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materialgirl
materialgirl
12/5/2012 | 2:44:55 AM
re: Nortel/Avici: Getting Together?
What ever happened to the Wellfleet routing code? Is is now the BayRS? Is it obsolete because it lacks MPLS? That was the first CSCO-killer way back when.
materialgirl
materialgirl
12/5/2012 | 2:44:55 AM
re: Nortel/Avici: Getting Together?
What ever happened to the Wellfleet routing code? Is is now the BayRS? Is it obsolete because it lacks MPLS? That was the first CSCO-killer way back when.
jsailor
jsailor
12/5/2012 | 2:44:54 AM
re: Nortel/Avici: Getting Together?

I can say GAME, but how many people remember what it stood (stands) for?
MaxQoS
MaxQoS
12/5/2012 | 2:44:54 AM
re: Nortel/Avici: Getting Together?
Yes, BayRS (or whatever NT calls it now) is the old Wellfleet code. Can you say GAME?

Cheers,

Max
signmeup
signmeup
12/5/2012 | 2:44:53 AM
re: Nortel/Avici: Getting Together?
WRONG!

You guys are totally missing the point. How can you possibly say that the Bay acquistion was a success? Sure, you MIGHT run into one once a blue moon, but does ANYBODY consider NT a contender in routing? Before NT acquired Bay, Bay was an equal contender to Cisco - after the acquistion, you never heard of them again. Cisco captured the entire space until Juniper started making inroads in the ISP space.

NT effectively removed the competition from Cisco's path and said "Here you go, why don't you own the market while I figure out this IP stuff..."

The fact that NT keeps the BayRS stuff on life support is NOT indicative of a successful product line. You have to have at LEAST 1% of the market share to even get on the radar. Where exactly does the BayRS & Accelar rank?

Belzebutt
Belzebutt
12/5/2012 | 2:44:53 AM
re: Nortel/Avici: Getting Together?
1) The Passport 8600, formerly Accelar 1200, formerly Rapid City.
2) Baystack boxes still sell (no growth, but still revenue)
3) Miscellaneous BayRS boxes (ARN, FBR, etc.)
4) Some optivity apps
5) Shasta
6) Alteon products (did quite well with that purchase)



Don't forget Contivity, that's probably the most successful part of the Bay acquisition, along with the 8600. Bay actually bought that (New Oak) just before NT bought them. Great box.

Shasta is still around and has a large market share in the IP services space.

Cambrian was a great buy, worked out very well with the OM5000.

Xros and Qtera are on the flip side of that of course, made during the bubble.
Betelgeuse
Betelgeuse
12/5/2012 | 2:44:52 AM
re: Nortel/Avici: Getting Together?
GAME (Gate Access Management Entity) if my memory of ancient history serves.
dash_riprock
dash_riprock
12/5/2012 | 2:44:51 AM
re: Nortel/Avici: Getting Together?
What ever happened to the Wellfleet routing code?
------------------------------------------------

that was darn good software. They lost their way after the Synoptics merger and could never really get their act straight. ( geography had a lot to do with it)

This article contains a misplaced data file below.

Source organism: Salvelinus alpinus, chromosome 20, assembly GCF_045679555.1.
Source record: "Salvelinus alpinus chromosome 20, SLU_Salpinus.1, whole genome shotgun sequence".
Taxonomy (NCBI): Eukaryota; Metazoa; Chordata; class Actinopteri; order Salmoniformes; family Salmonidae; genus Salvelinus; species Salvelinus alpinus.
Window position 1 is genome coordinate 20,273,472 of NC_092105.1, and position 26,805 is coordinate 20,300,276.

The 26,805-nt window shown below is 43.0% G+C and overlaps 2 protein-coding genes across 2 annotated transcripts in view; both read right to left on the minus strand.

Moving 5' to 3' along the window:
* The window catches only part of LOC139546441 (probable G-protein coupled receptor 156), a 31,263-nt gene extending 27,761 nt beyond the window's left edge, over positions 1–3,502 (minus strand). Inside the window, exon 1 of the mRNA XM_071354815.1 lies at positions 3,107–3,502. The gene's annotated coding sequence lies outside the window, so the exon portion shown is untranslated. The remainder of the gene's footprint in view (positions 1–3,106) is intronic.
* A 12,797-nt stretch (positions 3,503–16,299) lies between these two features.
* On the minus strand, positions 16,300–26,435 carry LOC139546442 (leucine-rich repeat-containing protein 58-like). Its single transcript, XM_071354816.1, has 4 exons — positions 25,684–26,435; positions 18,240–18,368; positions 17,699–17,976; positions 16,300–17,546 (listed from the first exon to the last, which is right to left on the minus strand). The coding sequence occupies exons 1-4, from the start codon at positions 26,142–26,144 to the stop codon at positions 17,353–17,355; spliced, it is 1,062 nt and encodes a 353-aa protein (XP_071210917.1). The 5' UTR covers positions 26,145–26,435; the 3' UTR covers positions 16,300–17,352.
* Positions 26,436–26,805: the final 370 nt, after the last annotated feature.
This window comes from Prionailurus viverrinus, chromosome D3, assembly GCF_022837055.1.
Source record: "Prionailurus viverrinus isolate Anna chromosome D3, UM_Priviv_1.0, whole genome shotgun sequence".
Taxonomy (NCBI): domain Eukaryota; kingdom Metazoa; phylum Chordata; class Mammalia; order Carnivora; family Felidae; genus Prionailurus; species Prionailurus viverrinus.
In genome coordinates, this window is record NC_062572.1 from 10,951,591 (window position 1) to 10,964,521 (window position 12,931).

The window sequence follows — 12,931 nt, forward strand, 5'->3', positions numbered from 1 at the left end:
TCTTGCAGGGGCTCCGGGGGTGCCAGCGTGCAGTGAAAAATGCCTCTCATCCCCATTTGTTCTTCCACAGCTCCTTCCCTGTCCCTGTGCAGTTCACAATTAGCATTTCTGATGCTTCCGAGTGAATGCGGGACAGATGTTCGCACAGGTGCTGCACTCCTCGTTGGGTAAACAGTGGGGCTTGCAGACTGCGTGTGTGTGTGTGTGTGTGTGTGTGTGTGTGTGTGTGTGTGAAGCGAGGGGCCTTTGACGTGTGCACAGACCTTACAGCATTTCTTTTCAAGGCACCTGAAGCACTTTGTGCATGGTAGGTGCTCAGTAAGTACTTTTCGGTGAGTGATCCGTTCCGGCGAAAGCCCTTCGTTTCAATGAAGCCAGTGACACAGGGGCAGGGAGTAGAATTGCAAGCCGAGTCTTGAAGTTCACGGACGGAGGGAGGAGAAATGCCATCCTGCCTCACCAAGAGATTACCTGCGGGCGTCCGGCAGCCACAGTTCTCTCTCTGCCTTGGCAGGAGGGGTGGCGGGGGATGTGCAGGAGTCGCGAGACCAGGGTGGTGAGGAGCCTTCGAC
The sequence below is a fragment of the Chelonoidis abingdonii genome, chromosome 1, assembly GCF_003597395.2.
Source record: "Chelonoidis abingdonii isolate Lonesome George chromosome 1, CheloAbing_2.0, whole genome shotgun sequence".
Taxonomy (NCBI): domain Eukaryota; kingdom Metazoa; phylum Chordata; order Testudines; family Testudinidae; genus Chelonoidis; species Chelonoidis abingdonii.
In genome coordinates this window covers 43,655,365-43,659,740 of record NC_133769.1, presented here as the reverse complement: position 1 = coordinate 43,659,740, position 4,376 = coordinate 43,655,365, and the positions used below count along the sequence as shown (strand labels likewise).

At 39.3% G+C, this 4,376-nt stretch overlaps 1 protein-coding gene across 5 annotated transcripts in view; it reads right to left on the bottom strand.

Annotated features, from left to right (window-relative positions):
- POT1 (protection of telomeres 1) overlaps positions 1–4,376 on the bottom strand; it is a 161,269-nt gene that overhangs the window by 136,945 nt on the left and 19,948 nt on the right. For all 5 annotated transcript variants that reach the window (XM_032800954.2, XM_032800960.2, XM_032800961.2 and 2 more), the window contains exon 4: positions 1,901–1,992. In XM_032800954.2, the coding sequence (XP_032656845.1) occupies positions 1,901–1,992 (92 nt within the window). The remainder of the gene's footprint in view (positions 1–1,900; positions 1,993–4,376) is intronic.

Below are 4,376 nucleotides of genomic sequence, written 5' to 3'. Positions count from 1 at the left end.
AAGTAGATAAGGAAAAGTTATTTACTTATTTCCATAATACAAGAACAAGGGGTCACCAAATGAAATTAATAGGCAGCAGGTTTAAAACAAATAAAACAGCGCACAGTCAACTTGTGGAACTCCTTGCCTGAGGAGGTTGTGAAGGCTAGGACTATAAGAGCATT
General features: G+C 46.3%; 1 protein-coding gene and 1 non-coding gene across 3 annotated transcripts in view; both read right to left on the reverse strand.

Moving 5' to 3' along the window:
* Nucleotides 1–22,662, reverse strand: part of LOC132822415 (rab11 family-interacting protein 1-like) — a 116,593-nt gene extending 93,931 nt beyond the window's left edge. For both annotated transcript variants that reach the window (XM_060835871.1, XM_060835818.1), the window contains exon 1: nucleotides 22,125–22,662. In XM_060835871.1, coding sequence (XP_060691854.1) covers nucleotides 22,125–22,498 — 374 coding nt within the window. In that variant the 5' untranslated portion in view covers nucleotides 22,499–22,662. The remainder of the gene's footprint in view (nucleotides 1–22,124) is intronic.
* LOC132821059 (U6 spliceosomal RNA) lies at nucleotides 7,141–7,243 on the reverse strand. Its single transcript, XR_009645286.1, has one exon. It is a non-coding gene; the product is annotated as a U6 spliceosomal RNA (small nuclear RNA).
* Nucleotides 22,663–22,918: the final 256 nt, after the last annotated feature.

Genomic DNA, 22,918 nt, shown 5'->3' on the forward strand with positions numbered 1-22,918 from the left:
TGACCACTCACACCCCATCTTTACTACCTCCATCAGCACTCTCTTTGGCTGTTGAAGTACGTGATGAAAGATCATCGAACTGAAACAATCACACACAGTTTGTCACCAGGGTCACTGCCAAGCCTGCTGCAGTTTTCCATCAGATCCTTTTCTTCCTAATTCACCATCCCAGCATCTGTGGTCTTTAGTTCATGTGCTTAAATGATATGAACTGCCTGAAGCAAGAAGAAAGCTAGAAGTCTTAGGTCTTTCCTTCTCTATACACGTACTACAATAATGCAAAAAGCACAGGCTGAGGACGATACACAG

Bay was dead long before NT scooped them up.
In hindsight Wellfleet should have acquired Cascade in 94 and maybe Chipcom or some other L2 switch vendor in the beantown area instead of going down the synoptics route.
Now, that would have been a CSCO killer



keelhaul42
keelhaul42
12/5/2012 | 2:44:49 AM
re: Nortel/Avici: Getting Together?
That's a good question! Nortel (er, ah, Northern Telecom back then) paid heap plenty to acquire Bay Networks (itself a merger of SynOptics & Wellfleet)a few years back.
Nortel (and Bay before it),unlike Cisco, never did well at acquiring companies and building on their investment. Key personnel [in the acquired companies] vested their options and left, many more followed them out the door.
Also, Nortel cut its staff by about one-half in the last 3 years. It may be difficult to find anyone who even knows where the code is, let alone build & maintain it.
Tony Li
Tony Li
12/5/2012 | 2:44:38 AM
re: Nortel/Avici: Getting Together?

Stomper,

If you choose to make the switch fabric part of the chassis that also holds revenue ports, then the ports out the back of the chassis must carry not only the bandwidth of the revenue ports, but also transit bandwidth for traffic crossing your topology.

You cannot reasonably scale a topology where one chassis connects to all other chassis, so you are forced into having a limited fanout and thus some constrained topology. Those topological constraints make it somewhat more difficul to provide full any-to-any bandwidth.

For example, suppose that we select a fanout of four and a torroidal mesh topology. Suppose also that we try to support a traffic load where all traffic entering the mesh needs to exit in the worst possible place: 180 degrees around the longitudinal dimension and also 180 degress around the latitude. Thus, each bit of traffic needs to also pass through N other systems to reach its exit point. For this to not cause blocking, the mesh must now have many times the revenue bandwidth of a node as part of its switch fabric capacity. And this is true even if you assume perfect routing.

In short, if you agree that you need any-to-any bandwidth, then you need a switch fabric that is rearrangeably non-blocking. There are many years of switching theory that look at ways of constructing such switching fabrics.

Tony
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